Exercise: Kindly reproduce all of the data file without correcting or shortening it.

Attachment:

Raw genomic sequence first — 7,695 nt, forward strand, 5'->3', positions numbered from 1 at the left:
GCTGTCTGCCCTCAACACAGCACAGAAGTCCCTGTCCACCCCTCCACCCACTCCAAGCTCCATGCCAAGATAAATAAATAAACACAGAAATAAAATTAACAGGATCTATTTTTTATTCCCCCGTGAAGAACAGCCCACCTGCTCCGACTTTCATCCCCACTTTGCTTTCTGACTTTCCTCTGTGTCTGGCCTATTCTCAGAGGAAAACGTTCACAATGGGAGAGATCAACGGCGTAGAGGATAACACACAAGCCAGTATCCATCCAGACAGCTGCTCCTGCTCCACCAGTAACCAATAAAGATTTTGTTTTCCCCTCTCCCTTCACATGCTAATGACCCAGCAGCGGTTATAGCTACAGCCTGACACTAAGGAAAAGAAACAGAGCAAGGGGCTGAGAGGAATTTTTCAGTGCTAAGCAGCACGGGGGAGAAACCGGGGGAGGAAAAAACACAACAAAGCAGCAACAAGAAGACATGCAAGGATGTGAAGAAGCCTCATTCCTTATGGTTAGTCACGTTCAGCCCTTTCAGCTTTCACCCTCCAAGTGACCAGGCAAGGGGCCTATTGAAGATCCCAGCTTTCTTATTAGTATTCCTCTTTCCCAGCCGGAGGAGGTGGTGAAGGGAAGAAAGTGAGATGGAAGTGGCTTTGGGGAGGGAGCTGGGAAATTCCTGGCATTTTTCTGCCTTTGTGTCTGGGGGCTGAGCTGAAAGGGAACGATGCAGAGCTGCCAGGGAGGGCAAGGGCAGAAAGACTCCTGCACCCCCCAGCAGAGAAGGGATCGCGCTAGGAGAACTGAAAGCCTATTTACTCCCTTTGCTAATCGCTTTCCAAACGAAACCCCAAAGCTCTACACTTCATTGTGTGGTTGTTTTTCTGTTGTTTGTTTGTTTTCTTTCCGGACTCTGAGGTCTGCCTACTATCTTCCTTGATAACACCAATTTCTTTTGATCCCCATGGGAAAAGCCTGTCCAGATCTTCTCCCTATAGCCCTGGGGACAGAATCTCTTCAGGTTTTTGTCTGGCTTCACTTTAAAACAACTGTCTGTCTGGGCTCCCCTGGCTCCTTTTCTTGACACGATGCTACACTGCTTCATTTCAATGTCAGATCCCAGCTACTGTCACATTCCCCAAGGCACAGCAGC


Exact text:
Raw genomic sequence first — 7,695 nt, forward strand, 5'->3', positions numbered from 1 at the left:
GCTGTCTGCCCTCAACACAGCACAGAAGTCCCTGTCCACCCCTCCACCCACTCCAAGCTCCATGCCAAGATAAATAAATAAACACAGAAATAAAATTAACAGGATCTATTTTTTATTCCCCCGTGAAGAACAGCCCACCTGCTCCGACTTTCATCCCCACTTTGCTTTCTGACTTTCCTCTGTGTCTGGCCTATTCTCAGAGGAAAACGTTCACAATGGGAGAGATCAACGGCGTAGAGGATAACACACAAGCCAGTATCCATCCAGACAGCTGCTCCTGCTCCACCAGTAACCAATAAAGATTTTGTTTTCCCCTCTCCCTTCACATGCTAATGACCCAGCAGCGGTTATAGCTACAGCCTGACACTAAGGAAAAGAAACAGAGCAAGGGGCTGAGAGGAATTTTTCAGTGCTAAGCAGCACGGGGGAGAAACCGGGGGAGGAAAAAACACAACAAAGCAGCAACAAGAAGACATGCAAGGATGTGAAGAAGCCTCATTCCTTATGGTTAGTCACGTTCAGCCCTTTCAGCTTTCACCCTCCAAGTGACCAGGCAAGGGGCCTATTGAAGATCCCAGCTTTCTTATTAGTATTCCTCTTTCCCAGCCGGAGGAGGTGGTGAAGGGAAGAAAGTGAGATGGAAGTGGCTTTGGGGAGGGAGCTGGGAAATTCCTGGCATTTTTCTGCCTTTGTGTCTGGGGGCTGAGCTGAAAGGGAACGATGCAGAGCTGCCAGGGAGGGCAAGGGCAGAAAGACTCCTGCACCCCCCAGCAGAGAAGGGATCGCGCTAGGAGAACTGAAAGCCTATTTACTCCCTTTGCTAATCGCTTTCCAAACGAAACCCCAAAGCTCTACACTTCATTGTGTGGTTGTTTTTCTGTTGTTTGTTTGTTTTCTTTCCGGACTCTGAGGTCTGCCTACTATCTTCCTTGATAACACCAATTTCTTTTGATCCCCATGGGAAAAGCCTGTCCAGATCTTCTCCCTATAGCCCTGGGGACAGAATCTCTTCAGGTTTTTGTCTGGCTTCACTTTAAAACAACTGTCTGTCTGGGCTCCCCTGGCTCCTTTTCTTGACACGATGCTACACTGCTTCATTTCAATGTCAGATCCCAGCTACTGTCACATTCCCCAAGGCACAGCAGC